Johnny Sample’s play was loud as an NFL cornerback in the 1950s and 1960s. His words were even louder, on and off the field.
Sample played 11 seasons (1958-68) with the Baltimore Colts, Pittsburgh Steelers, Washington Redskins and New York Jets -- and played them at a high level. He intercepted eight passes in one season for the Steelers, seven in one season for the Jets and six in one season for the Redskins.
Sample was a starter in two of the most famous championships in NFL history, the 1958 game between his Colts and the New York Giants and the 1969 game between his Jets and the Baltimore Colts. The 1958 game was the NFL’s first overtime, won by the Colts, and the 1969 game was the monumental Super Bowl upset by the AFL champion Jets.
Sample started in three championship games in his career and won them all. He intercepted passes in two of the games, including one he ran back 42 yards for a Baltimore touchdown in the 1959 game against the Giants. He intercepted 41 passes in his career and returned six of them for scores.
Sample enjoyed a career worthy of Hall of Fame consideration – but there has been no such discussion in his 45 years of eligibility. He passed away in 2005 at the age of 67 and his candidacy is now collecting dust in the senior committee.
Sample played his college football at Maryland Eastern Shore and, in 1958, became the first player from an historically black college (HBCU) invited to play in the College All-Star game against the defending NFL champion.
His last football game also involved the College All Stars – this time as a member of the champion Jets in the 1969. He got into a scuffle with All-Stars coach Otto Graham on the sideline during the game and head-butted the former Hall of Fame quarterback. There had been a feud between the two men that had been simmering for more than a decade and Sample claimed Graham threw the first punch. Sample suffered a back injury later in the game and never played again.
Sample was outspoken during and after his career about racism in the NFL and the pay disparity between blacks and whites. He also was one of the game’s first and reportedly best trash talkers. After he retired, he wrote the book, “Confessions of a Dirty Ball Player,” in which he pulled no punches. He wrote about the issues he had with his NFL coaches and with league commissioner Pete Rozelle.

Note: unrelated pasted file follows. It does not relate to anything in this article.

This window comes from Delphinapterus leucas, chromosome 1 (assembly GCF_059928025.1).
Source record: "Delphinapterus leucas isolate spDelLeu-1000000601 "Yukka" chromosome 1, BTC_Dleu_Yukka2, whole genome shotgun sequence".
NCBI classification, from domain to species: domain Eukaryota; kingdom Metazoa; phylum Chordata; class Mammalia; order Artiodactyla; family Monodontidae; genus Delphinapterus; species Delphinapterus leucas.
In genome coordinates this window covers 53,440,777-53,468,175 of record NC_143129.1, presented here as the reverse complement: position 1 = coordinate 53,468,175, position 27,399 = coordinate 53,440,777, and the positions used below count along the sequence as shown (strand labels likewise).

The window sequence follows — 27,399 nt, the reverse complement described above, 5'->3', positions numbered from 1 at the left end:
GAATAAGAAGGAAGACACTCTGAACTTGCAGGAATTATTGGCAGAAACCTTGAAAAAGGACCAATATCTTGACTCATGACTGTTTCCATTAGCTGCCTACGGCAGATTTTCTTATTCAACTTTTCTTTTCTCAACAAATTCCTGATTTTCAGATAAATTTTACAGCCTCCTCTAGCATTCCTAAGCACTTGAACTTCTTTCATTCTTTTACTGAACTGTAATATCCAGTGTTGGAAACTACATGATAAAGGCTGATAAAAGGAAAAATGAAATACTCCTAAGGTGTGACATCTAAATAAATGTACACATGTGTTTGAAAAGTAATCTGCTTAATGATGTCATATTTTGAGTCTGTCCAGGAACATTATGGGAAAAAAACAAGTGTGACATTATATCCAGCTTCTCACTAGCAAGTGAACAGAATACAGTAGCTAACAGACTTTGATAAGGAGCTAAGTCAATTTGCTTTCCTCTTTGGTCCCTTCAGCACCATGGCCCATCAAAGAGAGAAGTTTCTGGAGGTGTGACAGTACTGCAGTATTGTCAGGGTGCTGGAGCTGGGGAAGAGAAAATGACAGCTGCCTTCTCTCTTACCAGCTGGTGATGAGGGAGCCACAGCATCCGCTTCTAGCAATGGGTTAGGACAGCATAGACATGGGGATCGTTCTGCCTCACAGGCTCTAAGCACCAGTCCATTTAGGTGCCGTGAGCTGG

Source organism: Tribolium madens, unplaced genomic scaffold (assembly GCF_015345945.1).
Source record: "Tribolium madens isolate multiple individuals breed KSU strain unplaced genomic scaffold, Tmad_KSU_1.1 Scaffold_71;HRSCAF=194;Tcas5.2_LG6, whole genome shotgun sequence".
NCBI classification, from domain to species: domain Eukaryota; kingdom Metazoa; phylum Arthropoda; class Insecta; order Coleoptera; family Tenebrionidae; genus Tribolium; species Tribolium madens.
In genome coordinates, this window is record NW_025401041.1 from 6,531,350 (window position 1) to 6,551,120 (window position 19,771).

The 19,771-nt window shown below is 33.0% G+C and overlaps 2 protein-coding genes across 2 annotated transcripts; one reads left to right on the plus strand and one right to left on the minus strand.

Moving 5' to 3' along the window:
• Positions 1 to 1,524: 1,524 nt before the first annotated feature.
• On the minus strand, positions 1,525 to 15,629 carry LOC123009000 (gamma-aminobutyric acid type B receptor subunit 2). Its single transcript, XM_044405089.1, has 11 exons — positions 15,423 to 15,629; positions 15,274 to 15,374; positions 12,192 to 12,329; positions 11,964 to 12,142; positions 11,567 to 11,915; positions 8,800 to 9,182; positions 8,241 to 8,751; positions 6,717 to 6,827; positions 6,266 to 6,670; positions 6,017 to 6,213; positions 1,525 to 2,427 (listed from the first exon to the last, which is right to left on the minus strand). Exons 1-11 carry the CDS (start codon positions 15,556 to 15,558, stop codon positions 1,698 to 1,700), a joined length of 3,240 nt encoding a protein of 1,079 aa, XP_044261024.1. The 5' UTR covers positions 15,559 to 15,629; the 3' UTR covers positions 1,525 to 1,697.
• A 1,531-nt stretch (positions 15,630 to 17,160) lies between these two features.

So Sample was not about to win any popularity contests in the league’s inner circle. Which may explain why, despite his interceptions and championship rings, he was never voted to a Pro Bowl nor was he ever a first-team all-pro selection.
Lost amid the controversy that always seemed to swirl around him were his elite football skills. Sample was a big cornerback (6-1, 210) and one of the early masters of bump-and-run coverage. He was as physical as he was vocal on the field.
In addition to his 41 interceptions Sample recovered 14 fumbles. He also returned punts and kickoffs. He led the NFL in punt returns with an average of 10.9 yards in 1961 with a touchdown. He also averaged 26 yards on his 60 career kickoff returns with another touchdown.
Sample intercepted a team-leading six passes for Washington in 1965. But the Redskins changed coaches that offseason, hiring Graham, and decided not to bring Sample back in 1966. At age 30, Sample believed he was being blackballed and phoned his old Baltimore coach Weeb Ewbank, now in the rival AFL, looking for work. Ewbank was the head coach of the AFL Jets – and Sample walked right in as a starter that season and intercepted a team-leading six passes.
Two years later Sample was a defensive captain of those 1969 Jets, who were an 18-point underdog in that Super Bowl against the Colts. A Sample interception in that game was pivotal in the upset. With the Jets up 7-0 late in the second quarter, the Colts drove to the New York 15 hoping to forge a 7-7 tie by halftime. But Sample intercepted Earl Morrall at the goal line – and the Colts never got close to the Jets thereafter.
That Super Bowl closed the book on Sample’s career. But there should have been one final chapter – the discussion of his career by the Hall of Fame selection committee.
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